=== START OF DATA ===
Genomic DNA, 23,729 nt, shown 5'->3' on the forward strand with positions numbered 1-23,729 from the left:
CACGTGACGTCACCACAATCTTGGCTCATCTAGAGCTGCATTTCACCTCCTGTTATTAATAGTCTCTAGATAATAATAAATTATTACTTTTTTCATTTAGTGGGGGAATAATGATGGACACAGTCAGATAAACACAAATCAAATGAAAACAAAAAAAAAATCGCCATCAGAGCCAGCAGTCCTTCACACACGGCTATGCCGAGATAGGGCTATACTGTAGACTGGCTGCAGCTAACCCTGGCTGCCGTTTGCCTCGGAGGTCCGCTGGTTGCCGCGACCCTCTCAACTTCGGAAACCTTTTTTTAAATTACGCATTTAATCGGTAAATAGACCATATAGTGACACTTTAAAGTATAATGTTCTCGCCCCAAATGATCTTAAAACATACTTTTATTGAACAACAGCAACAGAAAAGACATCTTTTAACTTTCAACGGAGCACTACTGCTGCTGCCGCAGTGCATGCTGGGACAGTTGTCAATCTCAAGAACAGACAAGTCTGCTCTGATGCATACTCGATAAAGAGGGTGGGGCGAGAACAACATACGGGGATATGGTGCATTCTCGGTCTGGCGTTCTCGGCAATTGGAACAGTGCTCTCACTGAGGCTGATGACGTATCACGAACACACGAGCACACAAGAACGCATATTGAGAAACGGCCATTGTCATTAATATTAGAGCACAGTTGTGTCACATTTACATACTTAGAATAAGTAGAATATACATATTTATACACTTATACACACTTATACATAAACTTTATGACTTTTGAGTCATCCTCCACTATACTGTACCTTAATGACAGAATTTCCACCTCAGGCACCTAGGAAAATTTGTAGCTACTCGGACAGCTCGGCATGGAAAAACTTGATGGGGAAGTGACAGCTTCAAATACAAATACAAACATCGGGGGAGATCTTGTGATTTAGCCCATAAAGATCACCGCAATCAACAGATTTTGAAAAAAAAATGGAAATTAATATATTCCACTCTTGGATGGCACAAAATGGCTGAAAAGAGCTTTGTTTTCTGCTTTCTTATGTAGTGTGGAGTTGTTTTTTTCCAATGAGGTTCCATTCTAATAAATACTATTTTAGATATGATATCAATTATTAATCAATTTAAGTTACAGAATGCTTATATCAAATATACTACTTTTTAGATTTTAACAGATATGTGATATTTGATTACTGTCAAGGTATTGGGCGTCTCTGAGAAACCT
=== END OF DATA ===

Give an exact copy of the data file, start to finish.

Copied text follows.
Genomic DNA, 23,729 nt, shown 5'->3' on the forward strand with positions numbered 1-23,729 from the left:
CACGTGACGTCACCACAATCTTGGCTCATCTAGAGCTGCATTTCACCTCCTGTTATTAATAGTCTCTAGATAATAATAAATTATTACTTTTTTCATTTAGTGGGGGAATAATGATGGACACAGTCAGATAAACACAAATCAAATGAAAACAAAAAAAAAATCGCCATCAGAGCCAGCAGTCCTTCACACACGGCTATGCCGAGATAGGGCTATACTGTAGACTGGCTGCAGCTAACCCTGGCTGCCGTTTGCCTCGGAGGTCCGCTGGTTGCCGCGACCCTCTCAACTTCGGAAACCTTTTTTTAAATTACGCATTTAATCGGTAAATAGACCATATAGTGACACTTTAAAGTATAATGTTCTCGCCCCAAATGATCTTAAAACATACTTTTATTGAACAACAGCAACAGAAAAGACATCTTTTAACTTTCAACGGAGCACTACTGCTGCTGCCGCAGTGCATGCTGGGACAGTTGTCAATCTCAAGAACAGACAAGTCTGCTCTGATGCATACTCGATAAAGAGGGTGGGGCGAGAACAACATACGGGGATATGGTGCATTCTCGGTCTGGCGTTCTCGGCAATTGGAACAGTGCTCTCACTGAGGCTGATGACGTATCACGAACACACGAGCACACAAGAACGCATATTGAGAAACGGCCATTGTCATTAATATTAGAGCACAGTTGTGTCACATTTACATACTTAGAATAAGTAGAATATACATATTTATACACTTATACACACTTATACATAAACTTTATGACTTTTGAGTCATCCTCCACTATACTGTACCTTAATGACAGAATTTCCACCTCAGGCACCTAGGAAAATTTGTAGCTACTCGGACAGCTCGGCATGGAAAAACTTGATGGGGAAGTGACAGCTTCAAATACAAATACAAACATCGGGGGAGATCTTGTGATTTAGCCCATAAAGATCACCGCAATCAACAGATTTTGAAAAAAAAATGGAAATTAATATATTCCACTCTTGGATGGCACAAAATGGCTGAAAAGAGCTTTGTTTTCTGCTTTCTTATGTAGTGTGGAGTTGTTTTTTTCCAATGAGGTTCCATTCTAATAAATACTATTTTAGATATGATATCAATTATTAATCAATTTAAGTTACAGAATGCTTATATCAAATATACTACTTTTTAGATTTTAACAGATATGTGATATTTGATTACTGTCAAGGTATTGGGCGTCTCTGAGAAACCT